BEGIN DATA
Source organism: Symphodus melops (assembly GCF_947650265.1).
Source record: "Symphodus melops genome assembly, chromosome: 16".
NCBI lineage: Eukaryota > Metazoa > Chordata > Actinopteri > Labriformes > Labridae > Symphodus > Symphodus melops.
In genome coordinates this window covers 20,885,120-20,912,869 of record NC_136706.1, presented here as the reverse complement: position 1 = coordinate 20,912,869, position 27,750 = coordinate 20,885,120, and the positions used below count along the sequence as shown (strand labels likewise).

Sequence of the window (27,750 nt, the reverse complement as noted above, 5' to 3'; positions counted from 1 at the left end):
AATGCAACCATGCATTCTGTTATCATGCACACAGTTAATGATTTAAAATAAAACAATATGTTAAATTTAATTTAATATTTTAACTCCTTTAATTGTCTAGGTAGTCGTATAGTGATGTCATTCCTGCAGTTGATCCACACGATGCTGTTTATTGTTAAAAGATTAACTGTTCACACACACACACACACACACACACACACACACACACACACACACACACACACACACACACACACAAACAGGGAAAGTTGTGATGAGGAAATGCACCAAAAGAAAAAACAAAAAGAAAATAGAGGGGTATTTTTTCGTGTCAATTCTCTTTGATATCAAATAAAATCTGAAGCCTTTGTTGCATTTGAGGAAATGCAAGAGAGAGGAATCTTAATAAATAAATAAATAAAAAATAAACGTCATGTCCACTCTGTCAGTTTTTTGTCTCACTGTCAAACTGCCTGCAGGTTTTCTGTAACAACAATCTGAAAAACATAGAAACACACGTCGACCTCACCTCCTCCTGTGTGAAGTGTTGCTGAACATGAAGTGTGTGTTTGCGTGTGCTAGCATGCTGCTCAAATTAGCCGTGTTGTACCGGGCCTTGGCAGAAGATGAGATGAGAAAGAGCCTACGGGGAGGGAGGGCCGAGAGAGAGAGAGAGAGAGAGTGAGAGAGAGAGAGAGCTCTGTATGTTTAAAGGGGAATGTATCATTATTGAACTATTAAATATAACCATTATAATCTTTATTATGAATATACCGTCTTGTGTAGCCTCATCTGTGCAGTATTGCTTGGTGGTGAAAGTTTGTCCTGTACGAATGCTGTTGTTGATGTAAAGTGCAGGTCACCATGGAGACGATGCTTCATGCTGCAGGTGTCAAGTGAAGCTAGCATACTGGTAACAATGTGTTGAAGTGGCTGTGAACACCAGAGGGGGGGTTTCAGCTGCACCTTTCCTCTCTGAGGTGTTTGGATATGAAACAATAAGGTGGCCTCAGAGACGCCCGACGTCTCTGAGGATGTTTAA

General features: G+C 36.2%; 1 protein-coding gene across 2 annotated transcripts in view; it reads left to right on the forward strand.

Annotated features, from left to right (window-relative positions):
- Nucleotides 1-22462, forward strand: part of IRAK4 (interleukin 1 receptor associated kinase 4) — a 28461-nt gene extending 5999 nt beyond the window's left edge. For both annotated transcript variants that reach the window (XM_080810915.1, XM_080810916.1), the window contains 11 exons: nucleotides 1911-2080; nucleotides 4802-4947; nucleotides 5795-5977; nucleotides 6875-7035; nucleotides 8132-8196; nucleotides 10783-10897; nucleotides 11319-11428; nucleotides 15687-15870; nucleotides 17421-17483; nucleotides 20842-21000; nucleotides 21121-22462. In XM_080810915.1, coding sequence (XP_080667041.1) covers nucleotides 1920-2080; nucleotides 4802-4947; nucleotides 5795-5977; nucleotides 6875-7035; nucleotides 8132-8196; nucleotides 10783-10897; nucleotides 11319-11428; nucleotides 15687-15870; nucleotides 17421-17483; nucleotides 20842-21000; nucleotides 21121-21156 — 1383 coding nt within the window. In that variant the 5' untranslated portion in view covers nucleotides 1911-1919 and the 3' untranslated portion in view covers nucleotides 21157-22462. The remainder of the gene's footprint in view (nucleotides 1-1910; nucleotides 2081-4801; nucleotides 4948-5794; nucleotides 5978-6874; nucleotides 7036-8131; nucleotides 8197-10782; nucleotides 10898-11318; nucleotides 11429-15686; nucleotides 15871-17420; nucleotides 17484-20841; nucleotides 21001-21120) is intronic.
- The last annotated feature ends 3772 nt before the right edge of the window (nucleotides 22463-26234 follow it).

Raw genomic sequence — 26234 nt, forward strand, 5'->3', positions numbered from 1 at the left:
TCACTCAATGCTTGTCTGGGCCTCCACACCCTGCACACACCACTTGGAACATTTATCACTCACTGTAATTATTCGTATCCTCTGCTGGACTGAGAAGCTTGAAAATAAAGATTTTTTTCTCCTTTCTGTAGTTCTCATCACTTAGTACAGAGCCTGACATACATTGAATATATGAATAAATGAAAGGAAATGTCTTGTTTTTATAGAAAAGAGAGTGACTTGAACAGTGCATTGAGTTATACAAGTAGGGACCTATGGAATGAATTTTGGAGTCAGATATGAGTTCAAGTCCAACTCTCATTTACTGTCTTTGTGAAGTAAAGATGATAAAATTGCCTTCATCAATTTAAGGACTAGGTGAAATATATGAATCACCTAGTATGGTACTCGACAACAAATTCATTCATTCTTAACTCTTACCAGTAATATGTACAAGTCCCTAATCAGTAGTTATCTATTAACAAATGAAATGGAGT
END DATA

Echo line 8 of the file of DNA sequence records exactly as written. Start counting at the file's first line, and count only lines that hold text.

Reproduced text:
Annotated features, from left to right (window-relative positions):